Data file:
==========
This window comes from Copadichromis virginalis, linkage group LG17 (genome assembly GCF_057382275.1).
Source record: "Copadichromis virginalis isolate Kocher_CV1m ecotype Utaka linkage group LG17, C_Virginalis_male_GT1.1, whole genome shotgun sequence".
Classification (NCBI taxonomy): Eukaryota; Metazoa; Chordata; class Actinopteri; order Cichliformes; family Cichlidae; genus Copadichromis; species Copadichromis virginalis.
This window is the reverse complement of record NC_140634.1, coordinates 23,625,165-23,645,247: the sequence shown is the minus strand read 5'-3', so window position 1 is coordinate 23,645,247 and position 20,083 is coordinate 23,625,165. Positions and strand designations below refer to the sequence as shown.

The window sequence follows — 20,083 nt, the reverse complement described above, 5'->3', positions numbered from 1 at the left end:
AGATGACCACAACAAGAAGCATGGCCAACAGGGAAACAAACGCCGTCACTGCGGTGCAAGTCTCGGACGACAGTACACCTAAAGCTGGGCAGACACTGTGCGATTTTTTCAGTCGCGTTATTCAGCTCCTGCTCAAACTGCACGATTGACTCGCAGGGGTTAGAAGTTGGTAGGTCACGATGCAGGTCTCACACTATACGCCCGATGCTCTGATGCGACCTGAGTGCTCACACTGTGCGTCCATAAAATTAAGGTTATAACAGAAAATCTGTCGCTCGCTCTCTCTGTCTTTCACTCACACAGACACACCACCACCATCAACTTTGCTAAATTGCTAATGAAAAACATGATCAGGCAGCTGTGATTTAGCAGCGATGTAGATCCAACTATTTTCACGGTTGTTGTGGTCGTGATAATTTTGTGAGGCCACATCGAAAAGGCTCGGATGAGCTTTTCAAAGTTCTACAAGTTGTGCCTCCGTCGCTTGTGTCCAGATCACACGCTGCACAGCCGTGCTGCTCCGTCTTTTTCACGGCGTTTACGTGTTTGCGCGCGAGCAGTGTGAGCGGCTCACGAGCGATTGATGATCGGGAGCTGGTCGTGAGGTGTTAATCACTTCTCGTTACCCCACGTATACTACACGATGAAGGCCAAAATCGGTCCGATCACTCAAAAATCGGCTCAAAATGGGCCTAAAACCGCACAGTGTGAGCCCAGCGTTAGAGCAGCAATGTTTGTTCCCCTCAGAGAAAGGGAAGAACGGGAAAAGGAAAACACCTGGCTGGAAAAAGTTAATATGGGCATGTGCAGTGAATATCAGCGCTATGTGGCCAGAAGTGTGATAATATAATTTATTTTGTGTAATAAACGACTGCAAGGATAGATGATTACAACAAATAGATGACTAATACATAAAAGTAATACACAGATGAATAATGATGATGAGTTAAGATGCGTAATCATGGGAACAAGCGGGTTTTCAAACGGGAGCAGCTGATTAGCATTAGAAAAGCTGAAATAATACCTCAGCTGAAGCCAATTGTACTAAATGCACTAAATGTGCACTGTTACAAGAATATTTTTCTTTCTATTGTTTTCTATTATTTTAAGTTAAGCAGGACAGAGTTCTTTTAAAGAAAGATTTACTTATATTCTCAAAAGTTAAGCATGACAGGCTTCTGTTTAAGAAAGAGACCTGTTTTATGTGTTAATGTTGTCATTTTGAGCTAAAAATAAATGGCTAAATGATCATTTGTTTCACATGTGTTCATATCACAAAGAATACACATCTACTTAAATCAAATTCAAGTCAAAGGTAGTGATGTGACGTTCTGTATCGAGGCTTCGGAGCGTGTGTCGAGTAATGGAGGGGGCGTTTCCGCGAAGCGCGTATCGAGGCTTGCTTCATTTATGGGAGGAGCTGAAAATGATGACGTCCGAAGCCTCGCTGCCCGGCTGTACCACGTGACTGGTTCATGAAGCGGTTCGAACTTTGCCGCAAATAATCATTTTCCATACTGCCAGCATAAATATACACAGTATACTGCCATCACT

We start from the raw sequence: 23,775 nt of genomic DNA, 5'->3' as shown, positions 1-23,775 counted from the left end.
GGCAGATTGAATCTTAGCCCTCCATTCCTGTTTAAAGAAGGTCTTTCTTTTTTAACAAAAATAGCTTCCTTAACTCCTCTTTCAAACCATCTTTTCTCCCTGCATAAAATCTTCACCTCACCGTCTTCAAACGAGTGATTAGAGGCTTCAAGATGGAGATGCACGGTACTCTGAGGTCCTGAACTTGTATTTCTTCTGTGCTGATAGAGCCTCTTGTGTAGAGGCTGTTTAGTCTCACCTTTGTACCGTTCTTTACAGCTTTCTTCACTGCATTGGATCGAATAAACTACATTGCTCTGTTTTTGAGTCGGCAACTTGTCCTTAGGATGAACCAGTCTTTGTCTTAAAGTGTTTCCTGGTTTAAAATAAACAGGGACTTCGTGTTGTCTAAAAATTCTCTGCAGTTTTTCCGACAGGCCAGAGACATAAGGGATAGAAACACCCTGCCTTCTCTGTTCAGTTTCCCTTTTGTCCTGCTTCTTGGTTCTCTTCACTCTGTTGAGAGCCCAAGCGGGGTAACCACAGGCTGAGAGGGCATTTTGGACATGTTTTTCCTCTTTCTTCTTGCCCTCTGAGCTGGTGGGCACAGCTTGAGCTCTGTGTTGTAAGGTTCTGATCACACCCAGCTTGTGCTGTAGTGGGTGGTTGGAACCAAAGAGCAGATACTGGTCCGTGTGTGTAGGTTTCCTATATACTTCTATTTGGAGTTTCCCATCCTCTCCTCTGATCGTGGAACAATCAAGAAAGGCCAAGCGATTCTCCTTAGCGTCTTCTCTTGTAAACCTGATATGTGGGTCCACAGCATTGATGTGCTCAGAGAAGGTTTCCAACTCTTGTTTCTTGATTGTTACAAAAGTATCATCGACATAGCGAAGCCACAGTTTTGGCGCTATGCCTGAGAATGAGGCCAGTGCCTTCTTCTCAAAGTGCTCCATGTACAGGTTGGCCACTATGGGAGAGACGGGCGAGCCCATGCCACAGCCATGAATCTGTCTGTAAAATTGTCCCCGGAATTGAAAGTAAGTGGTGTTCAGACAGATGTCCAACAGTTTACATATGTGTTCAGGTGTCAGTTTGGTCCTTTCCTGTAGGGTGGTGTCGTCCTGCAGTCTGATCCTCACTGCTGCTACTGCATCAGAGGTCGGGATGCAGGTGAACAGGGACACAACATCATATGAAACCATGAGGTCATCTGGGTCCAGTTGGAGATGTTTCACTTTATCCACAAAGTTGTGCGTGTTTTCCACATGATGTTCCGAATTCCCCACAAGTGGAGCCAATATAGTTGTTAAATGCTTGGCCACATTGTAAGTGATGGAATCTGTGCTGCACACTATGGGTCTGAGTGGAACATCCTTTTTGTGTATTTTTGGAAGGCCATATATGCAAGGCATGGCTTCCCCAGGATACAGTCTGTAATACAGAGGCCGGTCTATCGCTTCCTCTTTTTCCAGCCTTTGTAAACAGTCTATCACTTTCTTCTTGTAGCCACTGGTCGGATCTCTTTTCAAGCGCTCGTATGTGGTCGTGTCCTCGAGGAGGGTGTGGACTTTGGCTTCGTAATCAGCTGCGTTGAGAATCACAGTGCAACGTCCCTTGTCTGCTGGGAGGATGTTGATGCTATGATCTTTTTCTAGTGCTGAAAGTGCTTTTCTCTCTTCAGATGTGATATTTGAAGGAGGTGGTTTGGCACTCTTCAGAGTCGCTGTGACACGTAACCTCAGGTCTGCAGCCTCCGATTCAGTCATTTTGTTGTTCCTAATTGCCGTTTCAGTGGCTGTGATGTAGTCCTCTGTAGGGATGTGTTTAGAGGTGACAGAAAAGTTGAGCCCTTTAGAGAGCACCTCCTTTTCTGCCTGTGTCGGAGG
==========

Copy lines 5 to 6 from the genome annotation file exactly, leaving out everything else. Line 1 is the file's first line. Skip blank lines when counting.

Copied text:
The window sequence follows — 20,083 nt, the reverse complement described above, 5'->3', positions numbered from 1 at the left end:
AGATGACCACAACAAGAAGCATGGCCAACAGGGAAACAAACGCCGTCACTGCGGTGCAAGTCTCGGACGACAGTACACCTAAAGCTGGGCAGACACTGTGCGATTTTTTCAGTCGCGTTATTCAGCTCCTGCTCAAACTGCACGATTGACTCGCAGGGGTTAGAAGTTGGTAGGTCACGATGCAGGTCTCACACTATACGCCCGATGCTCTGATGCGACCTGAGTGCTCACACTGTGCGTCCATAAAATTAAGGTTATAACAGAAAATCTGTCGCTCGCTCTCTCTGTCTTTCACTCACACAGACACACCACCACCATCAACTTTGCTAAATTGCTAATGAAAAACATGATCAGGCAGCTGTGATTTAGCAGCGATGTAGATCCAACTATTTTCACGGTTGTTGTGGTCGTGATAATTTTGTGAGGCCACATCGAAAAGGCTCGGATGAGCTTTTCAAAGTTCTACAAGTTGTGCCTCCGTCGCTTGTGTCCAGATCACACGCTGCACAGCCGTGCTGCTCCGTCTTTTTCACGGCGTTTACGTGTTTGCGCGCGAGCAGTGTGAGCGGCTCACGAGCGATTGATGATCGGGAGCTGGTCGTGAGGTGTTAATCACTTCTCGTTACCCCACGTATACTACACGATGAAGGCCAAAATCGGTCCGATCACTCAAAAATCGGCTCAAAATGGGCCTAAAACCGCACAGTGTGAGCCCAGCGTTAGAGCAGCAATGTTTGTTCCCCTCAGAGAAAGGGAAGAACGGGAAAAGGAAAACACCTGGCTGGAAAAAGTTAATATGGGCATGTGCAGTGAATATCAGCGCTATGTGGCCAGAAGTGTGATAATATAATTTATTTTGTGTAATAAACGACTGCAAGGATAGATGATTACAACAAATAGATGACTAATACATAAAAGTAATACACAGATGAATAATGATGATGAGTTAAGATGCGTAATCATGGGAACAAGCGGGTTTTCAAACGGGAGCAGCTGATTAGCATTAGAAAAGCTGAAATAATACCTCAGCTGAAGCCAATTGTACTAAATGCACTAAATGTGCACTGTTACAAGAATATTTTTCTTTCTATTGTTTTCTATTATTTTAAGTTAAGCAGGACAGAGTTCTTTTAAAGAAAGATTTACTTATATTCTCAAAAGTTAAGCATGACAGGCTTCTGTTTAAGAAAGAGACCTGTTTTATGTGTTAATGTTGTCATTTTGAGCTAAAAATAAATGGCTAAATGATCATTTGTTTCACATGTGTTCATATCACAAAGAATACACATCTACTTAAATCAAATTCAAGTCAAAGGTAGTGATGTGACGTTCTGTATCGAGGCTTCGGAGCGTGTGTCGAGTAATGGAGGGGGCGTTTCCGCGAAGCGCGTATCGAGGCTTGCTTCATTTATGGGAGGAGCTGAAAATGATGACGTCCGAAGCCTCGCTGCCCGGCTGTACCACGTGACTGGTTCATGAAGCGGTTCGAACTTTGCCGCAAATAATCATTTTCCATACTGCCAGCATAAATATACACAGTATACTGCCATCACT